The company that controls the directories for guiding Internet users worldwide failed to support its antitrust claims against a key oversight body, a federal judge ruled Tuesday.
U.S. District Judge A. Howard Matz gave VeriSign Inc. until June 7 to bolster and refile its antitrust lawsuit against the Internet Corporation for Assigned Names and Numbers, the organization designed in 1998 by the U.S. government to oversee Internet domain names.
VeriSign controls the computers that contain the master list of domain name suffixes, such as ".com" and ".fr." The company also runs directories for the two most popular suffixes, ".com" and ".net"; those directories tell computers where to find specific sites like "Microsoft.com."
As a result, Internet computers intersect with VeriSign's more than 11 billion times daily to find out how to route e-mail and Web traffic.
VeriSign, based in Mountain View, Calif., claims decisions by ICANN stymied efforts to expand its business. The company sued ICANN in February, accusing it, among other things, of illegally restraining competition.
Ruling Tuesday on ICANN's motions to dismiss the case, Matz said VeriSign's attempt to substantiate the antitrust allegations against ICANN were "awfully vague."
"We will file an amended complaint with the specificity that the court requires," VeriSign attorney Ronald L. Johnston said after the 20-minute hearing.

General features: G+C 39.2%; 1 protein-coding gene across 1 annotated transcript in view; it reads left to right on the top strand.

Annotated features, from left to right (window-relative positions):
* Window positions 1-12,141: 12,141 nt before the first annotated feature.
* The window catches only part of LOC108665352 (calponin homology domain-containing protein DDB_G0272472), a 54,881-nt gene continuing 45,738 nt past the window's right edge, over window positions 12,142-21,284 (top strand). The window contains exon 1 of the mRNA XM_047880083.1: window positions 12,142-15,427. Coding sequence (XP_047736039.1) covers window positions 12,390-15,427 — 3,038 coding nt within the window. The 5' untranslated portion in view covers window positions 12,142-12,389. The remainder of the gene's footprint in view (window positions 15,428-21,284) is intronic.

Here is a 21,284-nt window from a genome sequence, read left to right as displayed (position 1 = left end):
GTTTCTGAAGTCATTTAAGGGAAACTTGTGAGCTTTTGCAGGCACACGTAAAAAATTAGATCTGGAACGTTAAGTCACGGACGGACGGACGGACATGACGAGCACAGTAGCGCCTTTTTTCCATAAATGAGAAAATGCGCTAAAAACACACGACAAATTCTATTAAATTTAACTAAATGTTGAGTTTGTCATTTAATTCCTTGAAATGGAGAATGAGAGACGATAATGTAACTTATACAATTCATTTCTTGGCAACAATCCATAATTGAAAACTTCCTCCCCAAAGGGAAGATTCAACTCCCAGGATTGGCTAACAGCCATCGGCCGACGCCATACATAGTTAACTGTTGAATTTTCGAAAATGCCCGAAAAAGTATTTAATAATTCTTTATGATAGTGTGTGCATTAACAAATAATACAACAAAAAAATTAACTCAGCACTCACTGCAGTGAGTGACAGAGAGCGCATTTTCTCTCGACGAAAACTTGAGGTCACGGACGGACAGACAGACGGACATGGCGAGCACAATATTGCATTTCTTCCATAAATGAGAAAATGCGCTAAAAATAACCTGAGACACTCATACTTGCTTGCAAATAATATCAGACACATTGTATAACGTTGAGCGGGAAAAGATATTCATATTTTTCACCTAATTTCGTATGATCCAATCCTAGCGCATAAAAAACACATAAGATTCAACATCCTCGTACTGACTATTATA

ICANN attorneys said they were pleased but acknowledged the lawsuit is far from settled.
"This was the best possible result for us in this hearing," said John Jeffrey, ICANN's general counsel.
Matz ruled only on the antitrust claim. He put off a decision on five remaining claims, most alleging contract violations, because the court could lose its jurisdiction if VeriSign's amended antitrust claim is ultimately dismissed. In that case, the remaining claims would go to a state court.
The lawsuit grew in part out of last fall's dispute over Site Finder, which VeriSign introduced for guiding Internet users who mistype ".com" or ".net" addresses. Instead of an error message, Web surfers get suggestions on where they might have wanted to go. VeriSign gets money for directing traffic to some of those sites.
Because Site Finder made some spam filters and rival search services stop working properly, ICANN threatened legal action. Critics said VeriSign was trying to make millions from its management of what is essentially a public resource.
VeriSign agreed to suspend the service, but then sued ICANN over Site Finder and what the company considers unnecessary delays and conditions placed on other planned offerings, including domain names in foreign languages.